Xmas Nostalgia: A GARFIELD CHRISTMAS SPECIAL

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When it comes to Christmas animated specials, the first thing that usually pops into the minds of everyone who grew up in the later part of the 20th Century would be that one featuring the Peanuts gang. For me…yeah, sometimes that. But, coming in at a very, very close second would be A Garfield Christmas Special.

Being a dyed-in-the-wool Garfield fan since I was but 9 years of age, A Garfield Christmas was the seventh animated special featuring the fat feline. This was originally broadcast on December 21st, 1987, which placed me at 13-years-of-age at the time. You know, in case you cared about things like that.

Here, Garfield goes along with Odie to Jon’s family farm to celebrate Christmas. Family fun wackiness ensues.

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UNCLE NECRO WATCHES: The Nut Job 2: Nutty By Nature

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UNCLE NECRO WATCHES

nut job 2

I just took in a showing of The Nut Job 2 with my nephews during a Fun Day type weekend I had with them (they’re growing up so fast…cue “Cats In The Cradle”), and instead of writing out a review of the movie (as I normally do), I thought I’d record my thoughts on it during my drive back to the Haunted Victorian after dropping them off. Here’s the result, for better or for worse:

Does this mean more Uncle NecRo Watches… type mini podcasts like this in the future? Eh, depends on my mood, I guess…or how much of a response these give. I mean, who doesn’t have movie review vlogs and podcasts and such. Cheers, all.
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Movie Review: MINIONS

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Minions_posterUniversal Pictures
2015
PG

“Once upon a time, there were three little pigs. The pigs encountered a big, bad wolf, who hired the three pigs to come work for her. One day, the pigs did something very stupid, so the wolf huffed, and puffed and she BLEW THEM OFF THE FACE OF THE EARTH! The end.”

Starting as single-celled yellow organisms, Minions evolve through the ages, perpetually serving the most despicable of masters. Continuously unsuccessful at keeping these masters – from T. Rex to Napoleon – the Minions find themselves without someone to serve and fall into a deep depression. But one Minion named Kevin has a plan, and he – alongside teen-age rebel Stuart and lovable little Bob – ventures out into the world to find a new evil boss for his brethren to follow. The trio embarks upon a thrilling journey that ultimately leads them to their next potential master, Scarlet Overkill, the world’s first supervillainess ever. They travel from frigid Antarctica to 1960s New York City, ending in modern London, where they must face their biggest challenge to date: saving all of Minionkind…from annihilation.

The Minions. Ever since they made their first appearance in the movie Despicable Me, they’ve been the darlings of what appears to be a franchise. Toys, nick-knacks, t-shirts, unavoidable memes where they slap on some pithy bumper-sticker saying next to a picture of one of these yellow freaks for whatever reason. And while I admit they work well as the support cast to Gru’s misadventures, I never really thought they could actually handle their own movie.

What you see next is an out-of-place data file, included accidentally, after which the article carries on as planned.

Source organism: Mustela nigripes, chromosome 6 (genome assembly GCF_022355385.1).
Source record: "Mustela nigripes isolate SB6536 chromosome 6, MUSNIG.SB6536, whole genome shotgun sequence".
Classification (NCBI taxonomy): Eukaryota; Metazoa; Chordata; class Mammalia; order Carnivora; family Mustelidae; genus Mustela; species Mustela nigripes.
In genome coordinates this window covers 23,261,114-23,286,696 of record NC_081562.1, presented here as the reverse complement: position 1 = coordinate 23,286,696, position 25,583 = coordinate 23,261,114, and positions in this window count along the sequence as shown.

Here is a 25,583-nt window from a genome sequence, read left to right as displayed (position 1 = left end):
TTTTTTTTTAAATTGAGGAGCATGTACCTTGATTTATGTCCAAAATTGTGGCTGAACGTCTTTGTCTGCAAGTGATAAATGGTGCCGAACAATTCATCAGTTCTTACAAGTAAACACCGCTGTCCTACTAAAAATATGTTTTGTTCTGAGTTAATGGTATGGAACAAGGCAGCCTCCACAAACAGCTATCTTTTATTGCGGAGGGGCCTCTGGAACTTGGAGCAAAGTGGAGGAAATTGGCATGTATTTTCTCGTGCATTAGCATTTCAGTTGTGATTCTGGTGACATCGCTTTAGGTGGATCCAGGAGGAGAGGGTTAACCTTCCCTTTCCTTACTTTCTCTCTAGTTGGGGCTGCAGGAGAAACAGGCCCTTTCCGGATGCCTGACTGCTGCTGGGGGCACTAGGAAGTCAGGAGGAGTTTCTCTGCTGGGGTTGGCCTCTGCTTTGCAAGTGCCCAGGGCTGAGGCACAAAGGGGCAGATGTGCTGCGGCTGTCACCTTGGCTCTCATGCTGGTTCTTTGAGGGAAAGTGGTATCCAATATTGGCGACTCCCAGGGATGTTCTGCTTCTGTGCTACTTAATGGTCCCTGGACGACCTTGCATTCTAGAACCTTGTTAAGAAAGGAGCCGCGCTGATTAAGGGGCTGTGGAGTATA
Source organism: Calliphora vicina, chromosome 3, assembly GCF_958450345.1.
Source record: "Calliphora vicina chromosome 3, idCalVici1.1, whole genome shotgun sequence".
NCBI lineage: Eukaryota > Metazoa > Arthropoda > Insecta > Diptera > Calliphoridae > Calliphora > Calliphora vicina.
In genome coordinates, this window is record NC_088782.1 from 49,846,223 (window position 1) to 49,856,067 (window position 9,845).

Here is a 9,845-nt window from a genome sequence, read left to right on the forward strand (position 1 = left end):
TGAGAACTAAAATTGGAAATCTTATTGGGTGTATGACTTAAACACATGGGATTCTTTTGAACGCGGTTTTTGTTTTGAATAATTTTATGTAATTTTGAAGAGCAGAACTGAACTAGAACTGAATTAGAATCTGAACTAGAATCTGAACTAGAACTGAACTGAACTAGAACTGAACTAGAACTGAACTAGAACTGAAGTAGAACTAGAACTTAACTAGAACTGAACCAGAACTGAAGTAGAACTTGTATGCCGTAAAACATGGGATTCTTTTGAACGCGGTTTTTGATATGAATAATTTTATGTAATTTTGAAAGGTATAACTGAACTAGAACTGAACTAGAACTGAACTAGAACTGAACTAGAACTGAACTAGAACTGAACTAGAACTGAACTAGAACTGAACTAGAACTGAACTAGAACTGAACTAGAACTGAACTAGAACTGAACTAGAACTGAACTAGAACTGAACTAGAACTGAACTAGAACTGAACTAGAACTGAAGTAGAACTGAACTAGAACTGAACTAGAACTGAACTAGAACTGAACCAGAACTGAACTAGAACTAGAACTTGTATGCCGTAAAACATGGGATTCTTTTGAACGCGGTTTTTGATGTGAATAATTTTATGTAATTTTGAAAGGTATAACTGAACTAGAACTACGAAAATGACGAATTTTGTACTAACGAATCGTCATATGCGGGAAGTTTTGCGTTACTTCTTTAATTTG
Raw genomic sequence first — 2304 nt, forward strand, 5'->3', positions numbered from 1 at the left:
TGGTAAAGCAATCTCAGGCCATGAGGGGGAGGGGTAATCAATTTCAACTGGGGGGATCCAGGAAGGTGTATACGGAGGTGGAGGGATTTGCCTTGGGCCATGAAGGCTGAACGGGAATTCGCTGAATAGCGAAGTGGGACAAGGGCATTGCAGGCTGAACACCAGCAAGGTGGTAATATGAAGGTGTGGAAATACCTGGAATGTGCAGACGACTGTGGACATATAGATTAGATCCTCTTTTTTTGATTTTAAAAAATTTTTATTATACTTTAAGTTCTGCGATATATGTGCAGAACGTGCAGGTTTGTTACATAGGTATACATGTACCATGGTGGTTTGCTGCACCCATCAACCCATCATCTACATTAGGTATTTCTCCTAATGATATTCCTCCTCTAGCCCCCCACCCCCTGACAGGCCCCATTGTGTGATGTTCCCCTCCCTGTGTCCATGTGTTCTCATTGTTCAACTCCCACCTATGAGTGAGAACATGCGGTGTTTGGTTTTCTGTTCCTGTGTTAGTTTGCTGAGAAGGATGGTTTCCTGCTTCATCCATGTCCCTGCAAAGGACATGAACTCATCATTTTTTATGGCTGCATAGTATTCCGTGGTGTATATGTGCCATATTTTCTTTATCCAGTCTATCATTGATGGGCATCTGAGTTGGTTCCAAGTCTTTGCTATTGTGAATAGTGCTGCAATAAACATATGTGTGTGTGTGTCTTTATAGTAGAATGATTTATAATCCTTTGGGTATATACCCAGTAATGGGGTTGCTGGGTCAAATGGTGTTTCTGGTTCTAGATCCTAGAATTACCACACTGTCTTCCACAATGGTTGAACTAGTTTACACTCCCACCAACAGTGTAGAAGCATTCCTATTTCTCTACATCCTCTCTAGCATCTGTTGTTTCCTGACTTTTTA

Well, somebody obviously disagreed, probably the studio execs who looked at these little characters and saw dollar signs dressed in denim coveralls. And thus, we have a prequel/spin-off movie starring these merchandise fodder. Is “fodder” the plural as well as the singular? I’m too lazy to look it up.

The story is pretty straight-forward: We follow the Minions as they evolve over time, from single-celled organisms to their present form, always with a single-minded goal of finding and serving the biggest, baddest baddie out there. Usually with hilariously disastrous results. This eventually results in a self-exile in Antarctica, where they enjoyed their solitude, until the usual melancholy that comes as a result of not fulfilling your potential sets in. So, three of the clan decide to venture forth unto the land of humans, in search of the ultimate villan to serve as their master. They land in New York City, where it’s the year 1968, and through a series of wacky coincidences, they wind up in Florida to attend Villain-Con, and manage to become the henchmen for female supervillain Scarlet Overkill. Their first official mission: steal St. Edward’s Crown from Queen Elizabeth II. Only, they accidentally do a good job in doing it, managing to de-throne the Queen and being placed as rulers of the United Kingdom, which makes Scarlet all sorts of jeally, throw a hissy-fit, and vow to destroy all of the minions. Wackiness ensues.

While the two Despicable Me films are good family films, Minions seems to be more of a kids’ film. The difference being that the entire family, both kids and adults, would find Despicable Me and Despicable Me 2 entertaining, Minions is aimed at entertaining the kids. Sure, there’s a few references that got a chuckle, but for the most part that thing that made the Despicable Me films work on that level wasn’t here. As a villain, Scarlet Overkill didn’t do much to inspire like Gru did. She was kind of boring, really. A one-note character. Her husband was more interesting, and he was more of a lackey than the Minions were.

Overall, Minions was a decent way to kill time on the Saturday morning I watched this. Discount ticket prices, and all. The writing was good, there were some rather amusing bits in there, and I didn’t feel like my intelligence was being insulted. But I still get the feeling that Minions was a direct-to-video release that somehow made it to the theaters. Good for a matinée showing, I would think, if you have kids. Otherwise, wait for the rental if you don’t. You’ll seem less creepy that way.